Well. What can I say about this month’s photo? Let’s start with: finally. I took this shot in the early summer of 2014 and it instantly became one of my all-time favourite pictures I’ve captured at the Zoo. There was no doubt in my mind it would appear in the 2015 calendar…. except it didn’t. We moved that summer and somewhere along the way I had a devastating hard drive crash that resulted in a lot of my photos being unavailable for me to use in creating the calendar. I did recover it, though, so it was absolutely going to appear in the 2016 calendar. Except…. it didn’t. In the late summer of 2015 I stumbled upon Samson and his mate, Shintay, playing in their pool and was captivated. A couple of hours and several hundred snaps later I knew that my prowling Samson shot was going to have to wait. Again. But this year I couldn’t deny it a third time, so here it is: the feature shot for the month of May. I love everything about this shot: the posture, the expression, those claws. Samson is a very photogenic bear – take a look at the wonderful expression on his face in the photo at left – but this was something exceptional for sure.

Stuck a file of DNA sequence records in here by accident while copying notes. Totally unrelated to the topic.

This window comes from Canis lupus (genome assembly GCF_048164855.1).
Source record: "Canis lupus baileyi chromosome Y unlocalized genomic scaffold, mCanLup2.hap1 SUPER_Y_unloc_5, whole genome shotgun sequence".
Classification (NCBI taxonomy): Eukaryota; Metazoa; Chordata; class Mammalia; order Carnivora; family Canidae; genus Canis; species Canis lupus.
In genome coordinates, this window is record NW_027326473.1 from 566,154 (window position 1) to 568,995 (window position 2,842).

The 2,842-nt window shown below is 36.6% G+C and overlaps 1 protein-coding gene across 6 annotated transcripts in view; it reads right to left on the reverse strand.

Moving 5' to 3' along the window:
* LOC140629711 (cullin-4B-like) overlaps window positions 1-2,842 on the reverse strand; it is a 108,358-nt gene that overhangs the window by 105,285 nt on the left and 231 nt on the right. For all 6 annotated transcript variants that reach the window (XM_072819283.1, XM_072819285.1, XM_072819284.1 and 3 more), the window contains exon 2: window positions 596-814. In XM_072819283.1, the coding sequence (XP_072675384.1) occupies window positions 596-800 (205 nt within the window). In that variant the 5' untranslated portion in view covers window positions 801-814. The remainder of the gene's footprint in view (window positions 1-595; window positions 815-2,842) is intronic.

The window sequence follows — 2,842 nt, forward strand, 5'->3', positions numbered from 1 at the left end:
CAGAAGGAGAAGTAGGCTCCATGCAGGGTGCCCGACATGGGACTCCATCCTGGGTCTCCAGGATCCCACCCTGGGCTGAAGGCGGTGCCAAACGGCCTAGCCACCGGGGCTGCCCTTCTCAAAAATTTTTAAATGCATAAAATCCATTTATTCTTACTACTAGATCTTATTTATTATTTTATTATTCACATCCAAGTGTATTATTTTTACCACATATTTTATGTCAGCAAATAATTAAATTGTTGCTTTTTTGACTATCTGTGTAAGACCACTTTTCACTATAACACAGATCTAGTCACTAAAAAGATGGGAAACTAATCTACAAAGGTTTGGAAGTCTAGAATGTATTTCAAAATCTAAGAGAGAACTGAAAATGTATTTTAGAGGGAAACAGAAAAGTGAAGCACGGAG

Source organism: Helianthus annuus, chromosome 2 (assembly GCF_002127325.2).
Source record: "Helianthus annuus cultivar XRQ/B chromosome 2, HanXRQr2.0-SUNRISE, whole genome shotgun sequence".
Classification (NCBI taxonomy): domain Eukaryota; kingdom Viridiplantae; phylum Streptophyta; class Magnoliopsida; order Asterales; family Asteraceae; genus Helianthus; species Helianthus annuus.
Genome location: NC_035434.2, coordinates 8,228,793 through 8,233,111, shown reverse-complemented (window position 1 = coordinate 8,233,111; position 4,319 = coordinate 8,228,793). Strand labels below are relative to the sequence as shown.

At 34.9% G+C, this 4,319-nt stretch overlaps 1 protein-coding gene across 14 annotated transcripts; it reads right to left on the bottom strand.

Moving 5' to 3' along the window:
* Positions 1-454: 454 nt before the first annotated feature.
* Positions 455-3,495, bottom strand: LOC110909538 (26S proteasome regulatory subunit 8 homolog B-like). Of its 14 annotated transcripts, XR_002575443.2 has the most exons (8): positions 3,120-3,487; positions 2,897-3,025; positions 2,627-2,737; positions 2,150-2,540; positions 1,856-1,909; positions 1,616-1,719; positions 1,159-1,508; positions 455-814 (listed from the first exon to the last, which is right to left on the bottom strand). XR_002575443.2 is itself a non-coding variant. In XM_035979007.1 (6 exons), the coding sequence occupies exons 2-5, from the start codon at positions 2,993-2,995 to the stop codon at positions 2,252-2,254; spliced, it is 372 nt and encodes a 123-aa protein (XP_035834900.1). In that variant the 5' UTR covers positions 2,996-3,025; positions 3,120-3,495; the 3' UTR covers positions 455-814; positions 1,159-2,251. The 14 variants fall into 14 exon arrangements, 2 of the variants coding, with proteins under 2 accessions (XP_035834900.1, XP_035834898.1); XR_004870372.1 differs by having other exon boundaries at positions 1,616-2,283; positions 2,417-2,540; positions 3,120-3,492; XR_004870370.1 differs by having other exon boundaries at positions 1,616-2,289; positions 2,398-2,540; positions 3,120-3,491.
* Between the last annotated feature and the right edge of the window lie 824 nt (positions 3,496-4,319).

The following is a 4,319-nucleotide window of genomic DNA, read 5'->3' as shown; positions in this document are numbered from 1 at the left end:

I love bears. I have for as long as I can remember – at least as far back as Balloo in The Jungle Book, and the magnificent title character in the old Gentle Ben television series in the ’60s. I will never forget my first sighting of a grizzly in “real life”: passing through Yellowstone Park in the Spring of 1971 when all traffic suddenly came to a halt to watch an enormous brown beast raise himself up on his hind legs off the side of the road and scent the air. I can see that image in my mind as clearly as if it were yesterday. Don’t get me wrong: my passion for bears doesn’t hold a candle to that of my friend Sue Maynard (who wrote a couple of guest pieces for my other blog last year which you can find hereand here). It may not even compete with Trish Ramenda’s love either, but it can’t be far behind. There’s just so much character in their expressions and so much playfulness and joy of life in their spirits that I find it impossible not to adore them. As of this writing, there are four different “kinds” of bears at the Toronto Zoo; when listed, though, the joke should become apparent: there are pandas, grizzlies, polars, and “Ice Bears”, the latter being a kind of energy-saving machinery to run the air-conditioning in the Caribou Cafe. Ok, well… I didn’t say it was a good joke. Simmer down. Shall we proceed? Ok, then.